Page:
By J. Gaz
“Who Do You Think You Are?” is a television program broadcast during the past couple of years helping celebrities, like Ashley Judd, trace their ancestors. It is also a very intriguing question being asked lately by more and more people. We live in a transient world where families no longer stay in one location for generations. Without extended families, we can easily lose our roots and our sense of belonging. We ask ourselves, “Who am I?” “Where did I come from?”
I am no different. I have five brothers and we eventually all left our ancestral home in Utah and spread out from Hawaii to New England. We only remain close by vacationing with each other every other year, rarely talking or emailing each other. Our next generation does better. They have the enormously popular social media to help them stay in touch. But for many, including myself, that is not enough.
I starting researching my family’s genealogy about fifteen years ago and it opened a fascinating history to me. It was not JUST a history – it was MY history. It was so much more than just names and dates. It is about remarkable people and their remarkable stories. I learned that I have three major genealogical lines here in Massachusetts in the 1600s. One lived in Salem starting in 1630. Did his family participate in the witch trials? Another settled in Boston and was a linen draper, which was part of a family business based in London. Yet another settled in Watertown and had his farm somewhere in the middle of Mt. Auburn Cemetery.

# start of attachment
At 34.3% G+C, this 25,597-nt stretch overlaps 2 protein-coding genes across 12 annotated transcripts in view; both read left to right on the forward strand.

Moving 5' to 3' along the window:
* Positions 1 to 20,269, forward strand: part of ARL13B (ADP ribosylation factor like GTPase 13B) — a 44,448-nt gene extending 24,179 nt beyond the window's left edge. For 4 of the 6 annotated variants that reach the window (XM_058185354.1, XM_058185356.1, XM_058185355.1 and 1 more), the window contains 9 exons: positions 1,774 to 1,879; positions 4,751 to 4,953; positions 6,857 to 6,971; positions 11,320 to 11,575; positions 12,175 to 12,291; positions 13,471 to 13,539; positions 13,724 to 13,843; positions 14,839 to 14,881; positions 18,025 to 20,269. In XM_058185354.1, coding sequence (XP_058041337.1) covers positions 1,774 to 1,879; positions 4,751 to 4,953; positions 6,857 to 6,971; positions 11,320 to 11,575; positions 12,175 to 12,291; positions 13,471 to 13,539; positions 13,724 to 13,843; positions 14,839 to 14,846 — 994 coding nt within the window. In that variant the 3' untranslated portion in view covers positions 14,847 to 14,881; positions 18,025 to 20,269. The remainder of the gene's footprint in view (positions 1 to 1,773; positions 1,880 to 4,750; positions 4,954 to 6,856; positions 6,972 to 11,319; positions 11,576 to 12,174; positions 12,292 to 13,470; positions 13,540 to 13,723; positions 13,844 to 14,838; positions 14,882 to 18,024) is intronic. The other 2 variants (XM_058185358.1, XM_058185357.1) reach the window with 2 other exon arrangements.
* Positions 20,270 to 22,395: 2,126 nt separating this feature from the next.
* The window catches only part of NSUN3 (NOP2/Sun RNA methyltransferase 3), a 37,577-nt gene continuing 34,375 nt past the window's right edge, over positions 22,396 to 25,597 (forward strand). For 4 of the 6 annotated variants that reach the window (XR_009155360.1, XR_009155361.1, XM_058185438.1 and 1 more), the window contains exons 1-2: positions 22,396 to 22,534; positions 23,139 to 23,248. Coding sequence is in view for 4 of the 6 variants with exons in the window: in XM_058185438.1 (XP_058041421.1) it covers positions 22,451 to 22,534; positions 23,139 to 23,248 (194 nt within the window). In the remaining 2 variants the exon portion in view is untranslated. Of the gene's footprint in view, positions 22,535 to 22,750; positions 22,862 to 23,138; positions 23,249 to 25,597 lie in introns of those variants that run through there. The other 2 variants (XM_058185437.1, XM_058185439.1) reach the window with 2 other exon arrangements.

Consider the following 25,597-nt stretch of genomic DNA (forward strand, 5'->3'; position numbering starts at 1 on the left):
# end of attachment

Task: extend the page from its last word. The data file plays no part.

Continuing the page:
I have also been lucky to find journals or writings by some of these ancestors. One of my favorites comes from my great-great-grandmother Alvira Smith. Alvira was born in Ohio after her parents join the Church of Jesus Christ of Latter-day Saints. She traveled with her family to Missouri where her father and older brother were killed in a mob raid on their camp. Her twin brother had half of his hip shot away in that raid and was miraculously healed by the Lord. As soon as her twin, Alma, was able to travel they moved to Nauvoo, Illinois.
While she was there, she states that she worked hard, earning $1.25 per week. Her family was saving all the money they could to make the trek west to Utah. With her money she bought several pairs of shoes, because she didn’t want to walk barefoot across the plains. Alvira didn’t write much, just a couple of pages when she was old. But what she did write is priceless to me. I particularly like her description of crossing the plains, which is not your Hollywood version of pioneering.
“We crossed the plains in the year 1850 and I was then 18 years old. There were twelve in our family and everything we owned on this earth was put into two wagons. I guess I walked over halfway across the plains to Utah. We left in May and we didn’t get to Utah until September. There was a large company of us, but we divided ourselves into smaller companies of about twelve to nineteen wagons each. Some men would ride ahead and let us know a good place where we could get grass and water. These things we had to have. We didn’t have any trouble coming across the plains. The buffaloes didn’t bother us at all, and sometimes Indians would come up to us and laugh and then go away again. We crossed the Mississippi River in a little skiff with oars. We came right to Salt Lake City.”
To truly answer the question “Who do you think you are?” I feel that you need to go further than just finding the names, dates, and places of your ancestors. It is the stories that bring them to life. Think about your family. Do you have an older member who has stories to tell? Why not call and find out. If you wait too long, that older family member might not still be here and those stories will be lost. Once you get those stories, write them down. If you choose to take this journey, you will discover a true sense of who you are and that you belong, because their stories are your stories.
The Church of Jesus Christ can help you in your journey, feel free to contact them or start your search online at familysearch.org.